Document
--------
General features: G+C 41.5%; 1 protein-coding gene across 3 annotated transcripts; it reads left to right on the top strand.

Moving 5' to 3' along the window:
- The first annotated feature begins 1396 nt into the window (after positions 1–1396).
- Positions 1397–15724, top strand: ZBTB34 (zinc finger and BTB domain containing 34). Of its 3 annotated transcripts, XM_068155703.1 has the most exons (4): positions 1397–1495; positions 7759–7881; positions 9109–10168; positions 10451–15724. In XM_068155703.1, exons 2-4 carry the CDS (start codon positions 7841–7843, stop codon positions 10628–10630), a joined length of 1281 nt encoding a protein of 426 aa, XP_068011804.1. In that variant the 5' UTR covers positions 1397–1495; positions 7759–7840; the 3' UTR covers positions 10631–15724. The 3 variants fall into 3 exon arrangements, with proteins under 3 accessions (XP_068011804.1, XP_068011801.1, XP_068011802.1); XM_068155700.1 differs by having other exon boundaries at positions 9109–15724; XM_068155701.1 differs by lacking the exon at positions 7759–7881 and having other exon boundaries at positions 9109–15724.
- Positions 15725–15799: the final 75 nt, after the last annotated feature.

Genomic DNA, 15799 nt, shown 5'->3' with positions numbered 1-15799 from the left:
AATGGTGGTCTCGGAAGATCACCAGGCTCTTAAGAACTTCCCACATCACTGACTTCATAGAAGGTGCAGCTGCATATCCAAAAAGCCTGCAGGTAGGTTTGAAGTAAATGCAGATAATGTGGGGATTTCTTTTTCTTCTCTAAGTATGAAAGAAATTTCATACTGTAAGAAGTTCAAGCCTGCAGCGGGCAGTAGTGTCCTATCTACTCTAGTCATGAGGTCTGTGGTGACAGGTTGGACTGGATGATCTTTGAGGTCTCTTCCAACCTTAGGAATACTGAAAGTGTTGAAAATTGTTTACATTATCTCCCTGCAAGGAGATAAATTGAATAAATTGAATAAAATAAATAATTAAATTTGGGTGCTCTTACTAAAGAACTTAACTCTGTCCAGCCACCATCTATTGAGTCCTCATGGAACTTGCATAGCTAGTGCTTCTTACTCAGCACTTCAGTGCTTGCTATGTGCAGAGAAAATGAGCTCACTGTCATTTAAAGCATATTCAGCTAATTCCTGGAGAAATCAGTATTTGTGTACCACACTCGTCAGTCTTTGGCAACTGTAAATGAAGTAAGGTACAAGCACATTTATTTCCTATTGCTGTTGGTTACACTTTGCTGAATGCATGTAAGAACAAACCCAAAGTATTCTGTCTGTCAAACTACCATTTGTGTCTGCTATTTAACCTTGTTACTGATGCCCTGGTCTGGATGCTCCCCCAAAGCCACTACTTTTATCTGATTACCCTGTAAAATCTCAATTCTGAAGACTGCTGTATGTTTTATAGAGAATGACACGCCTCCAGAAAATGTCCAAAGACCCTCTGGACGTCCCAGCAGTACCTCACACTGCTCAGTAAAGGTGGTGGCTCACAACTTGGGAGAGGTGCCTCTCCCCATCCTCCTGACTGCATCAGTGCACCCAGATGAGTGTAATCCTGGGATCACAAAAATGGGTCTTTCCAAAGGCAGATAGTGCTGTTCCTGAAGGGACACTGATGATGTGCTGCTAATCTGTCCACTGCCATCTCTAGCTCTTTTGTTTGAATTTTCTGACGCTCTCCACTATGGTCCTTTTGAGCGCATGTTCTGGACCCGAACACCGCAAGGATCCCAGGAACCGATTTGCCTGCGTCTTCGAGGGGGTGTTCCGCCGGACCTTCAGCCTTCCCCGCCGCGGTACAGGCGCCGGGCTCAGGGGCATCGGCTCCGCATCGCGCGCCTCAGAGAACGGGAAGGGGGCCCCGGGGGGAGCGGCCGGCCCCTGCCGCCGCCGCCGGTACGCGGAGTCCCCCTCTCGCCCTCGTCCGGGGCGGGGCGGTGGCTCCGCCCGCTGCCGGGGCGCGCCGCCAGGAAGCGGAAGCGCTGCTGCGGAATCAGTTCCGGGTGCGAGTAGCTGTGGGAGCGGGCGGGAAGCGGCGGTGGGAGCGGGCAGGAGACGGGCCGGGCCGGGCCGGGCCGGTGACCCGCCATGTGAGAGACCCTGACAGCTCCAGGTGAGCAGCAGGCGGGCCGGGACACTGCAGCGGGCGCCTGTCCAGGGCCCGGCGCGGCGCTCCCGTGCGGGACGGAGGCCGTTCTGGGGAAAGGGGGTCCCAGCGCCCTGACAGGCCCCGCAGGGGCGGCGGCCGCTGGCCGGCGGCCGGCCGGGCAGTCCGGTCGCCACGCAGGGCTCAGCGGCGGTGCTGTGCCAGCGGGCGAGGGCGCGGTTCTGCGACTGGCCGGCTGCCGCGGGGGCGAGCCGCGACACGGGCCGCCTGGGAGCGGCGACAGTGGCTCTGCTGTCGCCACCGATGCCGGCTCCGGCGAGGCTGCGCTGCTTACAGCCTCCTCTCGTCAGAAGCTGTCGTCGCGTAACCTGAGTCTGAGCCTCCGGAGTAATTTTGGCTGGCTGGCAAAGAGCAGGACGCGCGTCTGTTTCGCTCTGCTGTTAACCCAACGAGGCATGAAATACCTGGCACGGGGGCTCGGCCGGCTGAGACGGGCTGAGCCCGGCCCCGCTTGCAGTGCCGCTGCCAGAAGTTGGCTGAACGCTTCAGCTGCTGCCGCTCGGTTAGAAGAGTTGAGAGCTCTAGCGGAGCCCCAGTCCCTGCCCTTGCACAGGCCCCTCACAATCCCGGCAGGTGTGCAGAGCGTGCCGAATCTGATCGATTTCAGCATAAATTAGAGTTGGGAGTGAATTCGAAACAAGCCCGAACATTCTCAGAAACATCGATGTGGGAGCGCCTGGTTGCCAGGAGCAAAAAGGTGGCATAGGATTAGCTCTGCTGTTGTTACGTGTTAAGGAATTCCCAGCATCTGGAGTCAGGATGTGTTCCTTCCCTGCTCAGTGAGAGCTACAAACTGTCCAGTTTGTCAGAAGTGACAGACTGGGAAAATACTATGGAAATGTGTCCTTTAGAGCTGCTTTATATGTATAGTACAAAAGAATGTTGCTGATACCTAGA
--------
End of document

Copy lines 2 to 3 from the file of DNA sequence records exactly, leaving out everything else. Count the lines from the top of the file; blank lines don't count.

Moving 5' to 3' along the window:
- The first annotated feature begins 1396 nt into the window (after positions 1–1396).